This means the changes will apply only to upcoming projects, including the Orissa & Chhattisgarh UMPPs, and not those that have already been awarded.
Under Case-I bidding, a developer has to decide the location, fuel and technology for the proposed power plant, get all the requisite clearances and acquire land for the same. Here, the onus lies more on the developer than on the government.
In Case-II bidding, the developer has to bid on the basis of a specific location and fuel. The government facilitates acquisition of land and clearances, and signing of power purchase agreements.
The primary issue to be addressed in the new bid document is a provision to cushion unforeseen fuel price fluctuations for power producers.
Companies like Tata Power, Reliance Power, JSW Energy and Adani Power are facing the brunt of the Indonesian government's decision earlier this year to link coal exports from the country to international prices. The decision will significantly increase the players' fuel costs and even make some of their projects unviable.
The developers have written to the power ministry seeking a revision of tariffs owing to the rise in the price of coal.
For example, at the time of bidding for the 4,000 mw ultra mega power project (UMPP) at Mundra in 2006, Tata Power had quoted non-escalable energy charges of 55%, while 45% was escalable.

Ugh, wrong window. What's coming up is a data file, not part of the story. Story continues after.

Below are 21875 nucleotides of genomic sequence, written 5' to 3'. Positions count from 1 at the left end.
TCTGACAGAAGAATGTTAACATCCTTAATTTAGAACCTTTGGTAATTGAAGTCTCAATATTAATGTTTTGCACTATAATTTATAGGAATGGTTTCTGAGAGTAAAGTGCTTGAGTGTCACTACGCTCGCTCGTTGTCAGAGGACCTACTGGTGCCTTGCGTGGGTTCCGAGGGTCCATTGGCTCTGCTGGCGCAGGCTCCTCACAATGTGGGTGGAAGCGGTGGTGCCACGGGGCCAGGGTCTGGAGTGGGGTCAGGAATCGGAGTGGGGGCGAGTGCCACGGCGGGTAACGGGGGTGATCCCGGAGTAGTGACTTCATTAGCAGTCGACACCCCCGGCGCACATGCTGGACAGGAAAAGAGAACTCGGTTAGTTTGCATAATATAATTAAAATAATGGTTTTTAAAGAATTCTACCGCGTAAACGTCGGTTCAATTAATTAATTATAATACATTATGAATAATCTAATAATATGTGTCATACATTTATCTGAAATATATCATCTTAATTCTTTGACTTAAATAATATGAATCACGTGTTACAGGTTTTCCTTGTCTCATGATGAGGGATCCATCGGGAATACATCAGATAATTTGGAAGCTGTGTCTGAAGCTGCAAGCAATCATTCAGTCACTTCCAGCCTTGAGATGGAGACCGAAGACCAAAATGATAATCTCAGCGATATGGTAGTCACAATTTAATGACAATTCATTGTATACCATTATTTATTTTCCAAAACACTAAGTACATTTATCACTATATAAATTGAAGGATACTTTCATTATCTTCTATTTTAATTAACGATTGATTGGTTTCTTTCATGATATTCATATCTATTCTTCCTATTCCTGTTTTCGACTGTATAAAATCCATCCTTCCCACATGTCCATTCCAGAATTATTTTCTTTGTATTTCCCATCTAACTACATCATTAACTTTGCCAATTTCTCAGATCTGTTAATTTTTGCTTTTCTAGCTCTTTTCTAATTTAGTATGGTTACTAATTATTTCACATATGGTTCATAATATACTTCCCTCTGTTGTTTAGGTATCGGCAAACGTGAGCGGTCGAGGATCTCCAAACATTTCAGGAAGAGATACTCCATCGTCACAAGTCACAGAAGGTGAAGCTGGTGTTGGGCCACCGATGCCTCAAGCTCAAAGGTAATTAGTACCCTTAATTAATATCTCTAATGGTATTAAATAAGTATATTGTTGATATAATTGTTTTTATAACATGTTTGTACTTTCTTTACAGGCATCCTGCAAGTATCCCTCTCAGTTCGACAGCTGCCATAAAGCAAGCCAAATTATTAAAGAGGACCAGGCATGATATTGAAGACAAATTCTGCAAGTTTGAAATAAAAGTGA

However, as against the Central Electricity Regulatory Commission's estimate of a 3.47% increase, coal prices have gone up 131% since then, Anil Sardana, managing director, Tata Power, had told DNA in an interview earlier this month.
In just the last one year, the price of coal futures on New York Mercantile Exchange has risen 22% to $75.3/tonne.
Morgan Stanley and Deutsche Bank have in their reports dated September pegged Tata Power's annual losses at Mundra as a result of the increase in coal prices following the policy change in Indonesia at Rs480-600 crore. The company holds 30% in two mines -- PT Kaltim Prima Coal and PT Arutmin -- and a coal trading company in Indonesia, all owned by PT Bumi Resources Tbk.
Pradhan was non-committal on whether the central government would step in to put an end to the power producers' woes.
The developers will have to first negotiate with the state electricity boards (SEBs), which have contracted to buy power from them, he said.
Kameswara Rao, executive director, power, PricewaterhouseCoopers, approved of Pradhan's idea of letting developers parley with the SEBs. "If it's a very new project, then the developer might scrap it or I guess both the developer and the SEB will take a hit," he added.
But then, most SEBs are already saddled with huge debt. Tamil Nadu chief minister J Jayalalithaa recently sought a `40,000 crore bailout to make good Tamil Nadu State Electricity Board's losses.
On other possible changes in the SBD, Pradhan said the tenure of long-term power purchase agreements will also be looked at.
Rao, however, noted that the current standard bid document, introduced in 2006, is "fairly robust" and there might be some broad tinkering on issues like the leeway provided to state government to make changes to it.
Source - DNA